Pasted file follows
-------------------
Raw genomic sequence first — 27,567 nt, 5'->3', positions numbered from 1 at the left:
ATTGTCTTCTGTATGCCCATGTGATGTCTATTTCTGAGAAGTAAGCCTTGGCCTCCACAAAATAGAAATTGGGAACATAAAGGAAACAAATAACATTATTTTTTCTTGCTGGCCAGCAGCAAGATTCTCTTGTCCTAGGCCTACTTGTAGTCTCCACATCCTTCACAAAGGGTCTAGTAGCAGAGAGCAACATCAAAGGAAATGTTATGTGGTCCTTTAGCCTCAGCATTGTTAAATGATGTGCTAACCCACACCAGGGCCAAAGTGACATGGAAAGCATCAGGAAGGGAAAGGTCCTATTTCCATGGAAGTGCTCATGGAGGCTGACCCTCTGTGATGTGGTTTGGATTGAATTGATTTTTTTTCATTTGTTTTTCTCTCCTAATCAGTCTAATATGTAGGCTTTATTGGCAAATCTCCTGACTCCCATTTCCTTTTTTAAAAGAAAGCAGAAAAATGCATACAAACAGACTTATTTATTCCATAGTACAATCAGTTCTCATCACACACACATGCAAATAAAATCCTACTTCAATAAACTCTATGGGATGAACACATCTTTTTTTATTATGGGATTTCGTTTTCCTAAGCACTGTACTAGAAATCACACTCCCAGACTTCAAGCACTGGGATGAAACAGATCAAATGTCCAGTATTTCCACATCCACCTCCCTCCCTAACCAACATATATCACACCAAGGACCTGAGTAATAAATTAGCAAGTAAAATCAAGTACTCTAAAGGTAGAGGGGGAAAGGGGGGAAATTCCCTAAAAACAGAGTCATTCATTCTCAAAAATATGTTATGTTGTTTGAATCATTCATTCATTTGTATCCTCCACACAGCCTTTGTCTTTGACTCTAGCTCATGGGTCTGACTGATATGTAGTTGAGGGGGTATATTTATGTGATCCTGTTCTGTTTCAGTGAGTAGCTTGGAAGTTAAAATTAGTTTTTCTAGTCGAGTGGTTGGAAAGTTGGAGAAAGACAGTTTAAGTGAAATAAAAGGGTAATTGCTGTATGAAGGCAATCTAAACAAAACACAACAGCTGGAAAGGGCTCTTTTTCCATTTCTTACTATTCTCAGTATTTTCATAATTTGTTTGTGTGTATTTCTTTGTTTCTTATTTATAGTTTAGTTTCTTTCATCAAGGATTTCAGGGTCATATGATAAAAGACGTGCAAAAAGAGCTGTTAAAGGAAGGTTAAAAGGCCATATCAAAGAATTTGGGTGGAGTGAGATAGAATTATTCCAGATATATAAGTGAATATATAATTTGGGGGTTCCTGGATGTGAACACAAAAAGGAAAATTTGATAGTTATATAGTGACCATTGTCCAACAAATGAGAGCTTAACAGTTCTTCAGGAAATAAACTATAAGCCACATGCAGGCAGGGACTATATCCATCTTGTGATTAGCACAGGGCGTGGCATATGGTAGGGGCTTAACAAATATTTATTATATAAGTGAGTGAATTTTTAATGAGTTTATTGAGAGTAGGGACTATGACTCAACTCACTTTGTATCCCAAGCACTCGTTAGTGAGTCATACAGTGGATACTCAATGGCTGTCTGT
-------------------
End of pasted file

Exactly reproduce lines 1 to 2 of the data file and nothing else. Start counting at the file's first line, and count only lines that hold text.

Raw genomic sequence first — 27,567 nt, 5'->3', positions numbered from 1 at the left:
ATTGTCTTCTGTATGCCCATGTGATGTCTATTTCTGAGAAGTAAGCCTTGGCCTCCACAAAATAGAAATTGGGAACATAAAGGAAACAAATAACATTATTTTTTCTTGCTGGCCAGCAGCAAGATTCTCTTGTCCTAGGCCTACTTGTAGTCTCCACATCCTTCACAAAGGGTCTAGTAGCAGAGAGCAACATCAAAGGAAATGTTATGTGGTCCTTTAGCCTCAGCATTGTTAAATGATGTGCTAACCCACACCAGGGCCAAAGTGACATGGAAAGCATCAGGAAGGGAAAGGTCCTATTTCCATGGAAGTGCTCATGGAGGCTGACCCTCTGTGATGTGGTTTGGATTGAATTGATTTTTTTTCATTTGTTTTTCTCTCCTAATCAGTCTAATATGTAGGCTTTATTGGCAAATCTCCTGACTCCCATTTCCTTTTTTAAAAGAAAGCAGAAAAATGCATACAAACAGACTTATTTATTCCATAGTACAATCAGTTCTCATCACACACACATGCAAATAAAATCCTACTTCAATAAACTCTATGGGATGAACACATCTTTTTTTATTATGGGATTTCGTTTTCCTAAGCACTGTACTAGAAATCACACTCCCAGACTTCAAGCACTGGGATGAAACAGATCAAATGTCCAGTATTTCCACATCCACCTCCCTCCCTAACCAACATATATCACACCAAGGACCTGAGTAATAAATTAGCAAGTAAAATCAAGTACTCTAAAGGTAGAGGGGGAAAGGGGGGAAATTCCCTAAAAACAGAGTCATTCATTCTCAAAAATATGTTATGTTGTTTGAATCATTCATTCATTTGTATCCTCCACACAGCCTTTGTCTTTGACTCTAGCTCATGGGTCTGACTGATATGTAGTTGAGGGGGTATATTTATGTGATCCTGTTCTGTTTCAGTGAGTAGCTTGGAAGTTAAAATTAGTTTTTCTAGTCGAGTGGTTGGAAAGTTGGAGAAAGACAGTTTAAGTGAAATAAAAGGGTAATTGCTGTATGAAGGCAATCTAAACAAAACACAACAGCTGGAAAGGGCTCTTTTTCCATTTCTTACTATTCTCAGTATTTTCATAATTTGTTTGTGTGTATTTCTTTGTTTCTTATTTATAGTTTAGTTTCTTTCATCAAGGATTTCAGGGTCATATGATAAAAGACGTGCAAAAAGAGCTGTTAAAGGAAGGTTAAAAGGCCATATCAAAGAATTTGGGTGGAGTGAGATAGAATTATTCCAGATATATAAGTGAATATATAATTTGGGGGTTCCTGGATGTGAACACAAAAAGGAAAATTTGATAGTTATATAGTGACCATTGTCCAACAAATGAGAGCTTAACAGTTCTTCAGGAAATAAACTATAAGCCACATGCAGGCAGGGACTATATCCATCTTGTGATTAGCACAGGGCGTGGCATATGGTAGGGGCTTAACAAATATTTATTATATAAGTGAGTGAATTTTTAATGAGTTTATTGAGAGTAGGGACTATGACTCAACTCACTTTGTATCCCAAGCACTCGTTAGTGAGTCATACAGTGGATACTCAATGGCTGTCTGT